Criteria for participant inclusion and exclusion
Patients who have received a diagnosis of type 2 diabetes and are treated with at least one oral hypoglycaemic agent (OHA) as per the package insert for the OHA.
Patients who have started or added an OHA, or switched* from one OHA to another within the previous 3 months and meet one of the following criteria (see figure 2):
Group A: Participants treated with alogliptin at the time of registration (‘alogliptin-treated group’)
Start: Patients who were with no previous OHA treatment and have newly started alogliptin.
Addition: Patients who have added alogliptin to OHA(s) currently taken (excluding dipeptidyl peptidase-4 (DPP-4) inhibitors).
Switch: Patients who have switched a part or all of OHAs currently taken to alogliptin.
Group B: Participants not treated with any DPP-4 inhibitor at the time of registration (‘DPP-4 inhibitor-untreated group’)
Start: Patients who were with no previous OHA treatment and have newly started an OHA other than DPP-4 inhibitors.
Addition: Patients who have added another OHA, other than DPP-4 inhibitors, to OHA(s) currently taken (excluding DPP-4 inhibitors).
Switch: Patients who have switched a part or all of OHAs currently taken to another OHA, other than DPP-4 inhibitors, and are not treated with any DPP-4 inhibitor at the time of registration.
*This applies to active pharmaceutical ingredients only. A switch from one OHA (including combination drug products) to another of the same active pharmaceutical ingredient will not be included in the switch category.
Gender and age: men and women of at least 20 years of age at the time of informed consent.
Patients willing and able to provide written informed consent prior to participation in this study.
Any participant who meets any of the following criteria will not qualify for entry into the study:
Patients using parenteral hypoglycaemic agents (insulin and glucagon-like peptide-1 receptor agonists).
Patients with severe ketosis, diabetic coma or precoma, severe infection, or serious trauma and patients under perioperative management.
Pregnant or lactating women.
Patients judged by the principal investigator or subinvestigator to be ineligible for participation as study participants for any other reason.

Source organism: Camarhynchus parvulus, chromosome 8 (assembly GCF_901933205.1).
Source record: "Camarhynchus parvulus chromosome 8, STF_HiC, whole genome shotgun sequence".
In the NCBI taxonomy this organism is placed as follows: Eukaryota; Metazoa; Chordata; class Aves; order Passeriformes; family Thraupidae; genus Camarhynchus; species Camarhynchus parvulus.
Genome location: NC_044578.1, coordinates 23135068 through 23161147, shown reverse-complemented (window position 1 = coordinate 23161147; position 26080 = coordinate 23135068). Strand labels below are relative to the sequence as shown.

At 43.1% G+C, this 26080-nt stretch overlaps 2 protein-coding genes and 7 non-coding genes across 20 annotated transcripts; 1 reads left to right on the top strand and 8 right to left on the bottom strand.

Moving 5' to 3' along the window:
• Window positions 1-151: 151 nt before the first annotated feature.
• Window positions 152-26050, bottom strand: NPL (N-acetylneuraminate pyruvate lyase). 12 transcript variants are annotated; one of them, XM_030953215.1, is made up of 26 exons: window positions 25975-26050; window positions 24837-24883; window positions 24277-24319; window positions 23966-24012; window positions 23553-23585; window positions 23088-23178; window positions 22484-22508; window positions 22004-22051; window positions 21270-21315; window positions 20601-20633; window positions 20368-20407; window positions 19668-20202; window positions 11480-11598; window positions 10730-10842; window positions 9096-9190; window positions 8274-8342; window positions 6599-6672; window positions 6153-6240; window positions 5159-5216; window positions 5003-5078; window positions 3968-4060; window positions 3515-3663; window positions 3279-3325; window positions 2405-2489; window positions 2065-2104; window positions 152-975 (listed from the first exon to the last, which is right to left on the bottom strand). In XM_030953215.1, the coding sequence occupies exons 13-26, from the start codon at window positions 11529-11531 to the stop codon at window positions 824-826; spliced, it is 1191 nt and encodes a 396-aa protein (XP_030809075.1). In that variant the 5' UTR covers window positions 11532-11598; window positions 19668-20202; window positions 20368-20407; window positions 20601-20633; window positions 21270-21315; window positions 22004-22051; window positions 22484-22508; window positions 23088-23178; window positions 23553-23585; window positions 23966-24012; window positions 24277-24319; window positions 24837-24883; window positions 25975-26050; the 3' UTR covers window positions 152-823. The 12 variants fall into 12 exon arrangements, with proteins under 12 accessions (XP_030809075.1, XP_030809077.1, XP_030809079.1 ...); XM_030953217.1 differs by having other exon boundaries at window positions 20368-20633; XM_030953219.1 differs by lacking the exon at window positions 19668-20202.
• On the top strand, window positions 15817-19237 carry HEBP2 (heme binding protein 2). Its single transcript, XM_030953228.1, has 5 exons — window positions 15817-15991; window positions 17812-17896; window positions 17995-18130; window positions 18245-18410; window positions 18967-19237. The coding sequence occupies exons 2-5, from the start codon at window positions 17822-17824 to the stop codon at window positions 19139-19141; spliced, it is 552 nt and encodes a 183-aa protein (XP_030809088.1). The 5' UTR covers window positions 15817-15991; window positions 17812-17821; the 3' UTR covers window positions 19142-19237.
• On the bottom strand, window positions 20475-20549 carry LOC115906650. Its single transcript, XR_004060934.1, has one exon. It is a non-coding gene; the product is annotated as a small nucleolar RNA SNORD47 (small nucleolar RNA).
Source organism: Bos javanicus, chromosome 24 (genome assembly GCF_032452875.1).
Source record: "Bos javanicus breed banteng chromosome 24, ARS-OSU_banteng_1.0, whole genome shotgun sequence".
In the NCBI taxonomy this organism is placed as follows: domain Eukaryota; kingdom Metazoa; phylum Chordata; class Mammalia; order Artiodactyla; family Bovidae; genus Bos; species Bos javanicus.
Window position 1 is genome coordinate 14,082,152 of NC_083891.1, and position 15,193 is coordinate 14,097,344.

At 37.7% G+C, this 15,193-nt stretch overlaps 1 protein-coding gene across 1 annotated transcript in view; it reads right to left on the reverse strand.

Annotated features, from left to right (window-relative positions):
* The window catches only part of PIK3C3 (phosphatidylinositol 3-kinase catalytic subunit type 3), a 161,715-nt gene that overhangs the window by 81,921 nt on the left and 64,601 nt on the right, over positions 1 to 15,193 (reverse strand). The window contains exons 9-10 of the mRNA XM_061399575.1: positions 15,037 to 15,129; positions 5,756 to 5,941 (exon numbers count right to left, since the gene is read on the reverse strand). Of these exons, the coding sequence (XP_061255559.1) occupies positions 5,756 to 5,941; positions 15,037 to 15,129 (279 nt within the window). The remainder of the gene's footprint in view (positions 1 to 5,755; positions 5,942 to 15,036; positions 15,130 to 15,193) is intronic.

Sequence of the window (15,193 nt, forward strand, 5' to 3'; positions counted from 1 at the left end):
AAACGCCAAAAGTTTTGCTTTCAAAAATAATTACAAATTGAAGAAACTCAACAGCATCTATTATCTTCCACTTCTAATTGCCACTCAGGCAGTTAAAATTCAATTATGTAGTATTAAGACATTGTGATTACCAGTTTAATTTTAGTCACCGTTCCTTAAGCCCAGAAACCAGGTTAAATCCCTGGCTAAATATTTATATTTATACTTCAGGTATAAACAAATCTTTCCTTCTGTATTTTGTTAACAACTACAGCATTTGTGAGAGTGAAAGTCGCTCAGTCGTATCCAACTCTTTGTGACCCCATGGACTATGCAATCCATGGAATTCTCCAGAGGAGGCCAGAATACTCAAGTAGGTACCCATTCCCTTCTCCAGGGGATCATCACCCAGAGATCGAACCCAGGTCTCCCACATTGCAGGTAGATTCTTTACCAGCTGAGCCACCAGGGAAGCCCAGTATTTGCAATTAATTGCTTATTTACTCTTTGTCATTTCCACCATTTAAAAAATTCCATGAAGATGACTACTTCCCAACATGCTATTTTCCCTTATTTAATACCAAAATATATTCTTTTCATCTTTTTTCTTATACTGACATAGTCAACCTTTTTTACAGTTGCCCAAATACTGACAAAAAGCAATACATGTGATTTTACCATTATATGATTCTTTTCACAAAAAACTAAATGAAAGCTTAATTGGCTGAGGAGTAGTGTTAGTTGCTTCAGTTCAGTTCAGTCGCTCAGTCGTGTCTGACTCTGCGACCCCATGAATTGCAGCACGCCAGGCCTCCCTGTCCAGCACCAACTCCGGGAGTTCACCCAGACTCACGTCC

Participation of a participant will be discontinued at the discretion of the principal investigator or subinvestigator if any of the following conditions occur: major protocol deviation, lost to follow-up, voluntary withdrawal, study termination, pregnancy or any other reason for which the investigator judges that discontinuation would be necessary.
Treatment with an OHA will be provided in daily clinical practice and may be changed or discontinued within the 3-year observation period, as per the package insert for each OHA. Similarly, non-OHA antidiabetic therapies as well as treatment for concurrent medical conditions will be provided in daily clinical practice, as needed.
The principal investigator and subinvestigator will observe and assess each participant from the time of informed consent through the completion of observation according to the procedures depicted in table 1.
All examinations, observations and evaluations should be performed by the principal investigator (or subinvestigator) at the designated time points.
Informed consent and participant registration
The principal investigator (or subinvestigator) will consecutively provide an explanation regarding the study to each eligible participant, using the informed consent document. Participants who give written consent will be registered in the electronic case report form in order, and then observations will be initiated. Participant registration will be closed at each investigational site at the time the target number of participants has been enrolled in alogliptin-treated group (group A) and DPP-4 inhibitor-untreated group (group B). The participant registration for the entire study will also be closed at the time the planned total number of participants for each group (10 000 participants) has been reached nationwide. The principal investigator will prepare a list of participant identification numbers and assign a study-specific, anonymised and uniquely given number to each participant at the time of informed consent to protect the participant's private information. These unique numbers will be used and not changed throughout the study.
Demographics, medical history and medication history
Demographic information to be obtained will include date of birth, gender, height, weight, waist circumference, smoking status, drinking habits, family history of cancer and diabetes in first-degree or second-degree relatives, and time of onset or diagnosis of type 2 diabetes.
Medical history will include the presence or absence of the following clinically significant symptoms or diseases that have disappeared or been resolved before the OHA start, addition or switch: severe ketosis (ketoacidosis), diabetic coma or precoma, severe infections, hypoglycaemia (excluding severe hypoglycaemia), severe hypoglycaemia (requiring assistance from others), pancreatitis, cancer (pancreatic cancer and other types), skin disorders, microangiopathy and other clinically significant symptoms or diseases judged by the principal investigator (or subinvestigator).
Ongoing conditions are considered concurrent medical conditions (see the later section of Concurrent medical conditions).